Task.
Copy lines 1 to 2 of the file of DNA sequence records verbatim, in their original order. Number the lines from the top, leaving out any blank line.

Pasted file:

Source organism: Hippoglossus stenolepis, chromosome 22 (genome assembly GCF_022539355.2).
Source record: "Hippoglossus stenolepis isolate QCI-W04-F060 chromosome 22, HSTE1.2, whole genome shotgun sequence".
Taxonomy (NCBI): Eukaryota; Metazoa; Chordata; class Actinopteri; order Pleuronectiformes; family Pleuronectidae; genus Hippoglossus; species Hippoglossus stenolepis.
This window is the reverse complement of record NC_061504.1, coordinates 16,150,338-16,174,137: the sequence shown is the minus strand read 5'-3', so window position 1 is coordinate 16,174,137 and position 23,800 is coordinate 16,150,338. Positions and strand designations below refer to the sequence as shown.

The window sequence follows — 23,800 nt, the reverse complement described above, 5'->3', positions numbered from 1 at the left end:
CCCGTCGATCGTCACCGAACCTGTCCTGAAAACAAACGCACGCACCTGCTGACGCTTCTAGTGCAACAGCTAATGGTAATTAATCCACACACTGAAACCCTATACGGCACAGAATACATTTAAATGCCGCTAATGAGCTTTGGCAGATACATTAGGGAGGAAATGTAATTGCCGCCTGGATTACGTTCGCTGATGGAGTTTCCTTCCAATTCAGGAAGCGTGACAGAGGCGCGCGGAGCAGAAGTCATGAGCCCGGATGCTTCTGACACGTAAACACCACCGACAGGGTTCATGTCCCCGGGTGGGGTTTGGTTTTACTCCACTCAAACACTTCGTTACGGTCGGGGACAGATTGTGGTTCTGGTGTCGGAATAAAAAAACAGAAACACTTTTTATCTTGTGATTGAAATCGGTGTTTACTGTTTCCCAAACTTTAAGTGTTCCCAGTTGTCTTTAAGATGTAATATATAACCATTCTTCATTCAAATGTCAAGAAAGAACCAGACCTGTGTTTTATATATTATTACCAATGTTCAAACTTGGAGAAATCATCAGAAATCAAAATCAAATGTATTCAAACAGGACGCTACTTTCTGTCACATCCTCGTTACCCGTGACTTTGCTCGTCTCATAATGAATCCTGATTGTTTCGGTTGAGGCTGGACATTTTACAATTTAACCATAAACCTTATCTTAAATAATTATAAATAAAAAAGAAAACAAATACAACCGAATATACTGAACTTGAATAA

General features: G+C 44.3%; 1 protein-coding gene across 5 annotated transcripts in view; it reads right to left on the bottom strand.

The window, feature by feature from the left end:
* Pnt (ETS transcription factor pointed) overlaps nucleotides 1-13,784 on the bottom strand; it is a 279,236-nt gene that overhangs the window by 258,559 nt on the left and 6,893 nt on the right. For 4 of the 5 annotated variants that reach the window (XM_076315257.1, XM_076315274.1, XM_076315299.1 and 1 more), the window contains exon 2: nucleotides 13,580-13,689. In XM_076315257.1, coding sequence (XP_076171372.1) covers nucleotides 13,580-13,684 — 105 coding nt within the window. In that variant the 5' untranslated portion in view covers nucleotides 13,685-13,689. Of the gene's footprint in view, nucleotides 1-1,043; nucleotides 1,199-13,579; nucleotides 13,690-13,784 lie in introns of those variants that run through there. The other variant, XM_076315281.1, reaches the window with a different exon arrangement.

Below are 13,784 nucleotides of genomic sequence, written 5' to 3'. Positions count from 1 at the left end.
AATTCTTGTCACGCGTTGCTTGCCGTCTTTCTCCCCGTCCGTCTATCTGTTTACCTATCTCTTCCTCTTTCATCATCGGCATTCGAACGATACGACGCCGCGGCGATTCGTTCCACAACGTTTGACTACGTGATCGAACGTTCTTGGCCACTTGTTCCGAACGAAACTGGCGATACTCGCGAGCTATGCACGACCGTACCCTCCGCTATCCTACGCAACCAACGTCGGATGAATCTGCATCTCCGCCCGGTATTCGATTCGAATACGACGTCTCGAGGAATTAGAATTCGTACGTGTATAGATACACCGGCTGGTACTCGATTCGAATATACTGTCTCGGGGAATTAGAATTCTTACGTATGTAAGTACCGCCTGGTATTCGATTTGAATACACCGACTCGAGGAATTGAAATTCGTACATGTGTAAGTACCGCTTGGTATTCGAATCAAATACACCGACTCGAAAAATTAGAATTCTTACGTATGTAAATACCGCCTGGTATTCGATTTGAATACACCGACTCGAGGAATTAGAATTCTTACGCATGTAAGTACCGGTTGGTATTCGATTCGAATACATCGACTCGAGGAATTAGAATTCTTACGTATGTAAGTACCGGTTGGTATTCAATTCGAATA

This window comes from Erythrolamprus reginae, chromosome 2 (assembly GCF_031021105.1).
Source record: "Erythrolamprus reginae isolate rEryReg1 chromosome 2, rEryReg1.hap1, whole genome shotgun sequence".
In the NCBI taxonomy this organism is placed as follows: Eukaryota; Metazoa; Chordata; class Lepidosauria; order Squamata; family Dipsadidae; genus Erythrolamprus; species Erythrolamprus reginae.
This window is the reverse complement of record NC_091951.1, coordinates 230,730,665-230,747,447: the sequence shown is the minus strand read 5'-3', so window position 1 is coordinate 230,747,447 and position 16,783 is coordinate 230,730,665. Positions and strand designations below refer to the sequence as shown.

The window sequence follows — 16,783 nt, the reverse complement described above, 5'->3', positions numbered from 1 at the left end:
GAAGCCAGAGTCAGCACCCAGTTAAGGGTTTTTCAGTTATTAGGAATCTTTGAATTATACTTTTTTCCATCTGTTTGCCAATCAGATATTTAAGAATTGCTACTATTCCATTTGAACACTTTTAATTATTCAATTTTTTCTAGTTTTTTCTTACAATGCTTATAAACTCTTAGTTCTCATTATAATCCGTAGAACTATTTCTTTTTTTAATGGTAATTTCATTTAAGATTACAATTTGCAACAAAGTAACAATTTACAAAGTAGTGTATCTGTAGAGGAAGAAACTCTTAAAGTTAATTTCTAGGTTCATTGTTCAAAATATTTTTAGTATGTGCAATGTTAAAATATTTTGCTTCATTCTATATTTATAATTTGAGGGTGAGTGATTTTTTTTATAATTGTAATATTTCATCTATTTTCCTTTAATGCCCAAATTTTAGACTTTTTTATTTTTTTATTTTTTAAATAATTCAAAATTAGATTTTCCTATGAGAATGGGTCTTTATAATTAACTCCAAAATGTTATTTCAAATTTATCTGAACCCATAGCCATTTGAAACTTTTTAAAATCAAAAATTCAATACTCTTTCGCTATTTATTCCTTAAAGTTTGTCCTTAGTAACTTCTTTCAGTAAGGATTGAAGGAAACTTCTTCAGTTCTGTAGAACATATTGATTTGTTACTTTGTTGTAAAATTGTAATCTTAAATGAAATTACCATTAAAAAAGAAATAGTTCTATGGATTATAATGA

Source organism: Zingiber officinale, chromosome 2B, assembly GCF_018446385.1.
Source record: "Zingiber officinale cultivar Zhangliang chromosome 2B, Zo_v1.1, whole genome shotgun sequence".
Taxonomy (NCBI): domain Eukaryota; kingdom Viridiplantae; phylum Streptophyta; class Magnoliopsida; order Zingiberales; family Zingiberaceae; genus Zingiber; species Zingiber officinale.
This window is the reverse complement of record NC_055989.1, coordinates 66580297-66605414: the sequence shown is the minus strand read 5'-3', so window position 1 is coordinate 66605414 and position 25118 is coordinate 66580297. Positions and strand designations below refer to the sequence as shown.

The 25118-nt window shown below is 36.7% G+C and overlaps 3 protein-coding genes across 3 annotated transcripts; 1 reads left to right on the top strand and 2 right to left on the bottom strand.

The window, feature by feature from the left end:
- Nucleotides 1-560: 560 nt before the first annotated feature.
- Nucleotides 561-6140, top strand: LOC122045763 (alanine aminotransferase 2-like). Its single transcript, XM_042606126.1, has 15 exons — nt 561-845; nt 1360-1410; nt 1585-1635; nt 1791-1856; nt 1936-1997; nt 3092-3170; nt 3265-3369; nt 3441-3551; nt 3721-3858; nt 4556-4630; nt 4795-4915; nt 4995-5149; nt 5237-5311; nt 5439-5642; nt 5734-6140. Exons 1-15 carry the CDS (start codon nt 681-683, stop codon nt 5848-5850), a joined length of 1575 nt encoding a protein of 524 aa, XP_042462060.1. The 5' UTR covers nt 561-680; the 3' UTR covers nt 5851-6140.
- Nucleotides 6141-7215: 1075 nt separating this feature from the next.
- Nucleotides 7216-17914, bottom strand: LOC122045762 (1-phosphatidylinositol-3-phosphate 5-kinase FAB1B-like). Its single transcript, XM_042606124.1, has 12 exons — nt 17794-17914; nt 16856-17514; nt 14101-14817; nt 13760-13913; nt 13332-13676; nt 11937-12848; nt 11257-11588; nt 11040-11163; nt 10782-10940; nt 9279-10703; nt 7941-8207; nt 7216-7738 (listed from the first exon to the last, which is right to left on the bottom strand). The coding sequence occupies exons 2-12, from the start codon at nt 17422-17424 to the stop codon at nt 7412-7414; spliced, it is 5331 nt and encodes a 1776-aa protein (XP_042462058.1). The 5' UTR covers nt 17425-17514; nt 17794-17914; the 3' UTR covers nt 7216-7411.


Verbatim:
Source organism: Hippoglossus stenolepis, chromosome 22 (genome assembly GCF_022539355.2).
Source record: "Hippoglossus stenolepis isolate QCI-W04-F060 chromosome 22, HSTE1.2, whole genome shotgun sequence".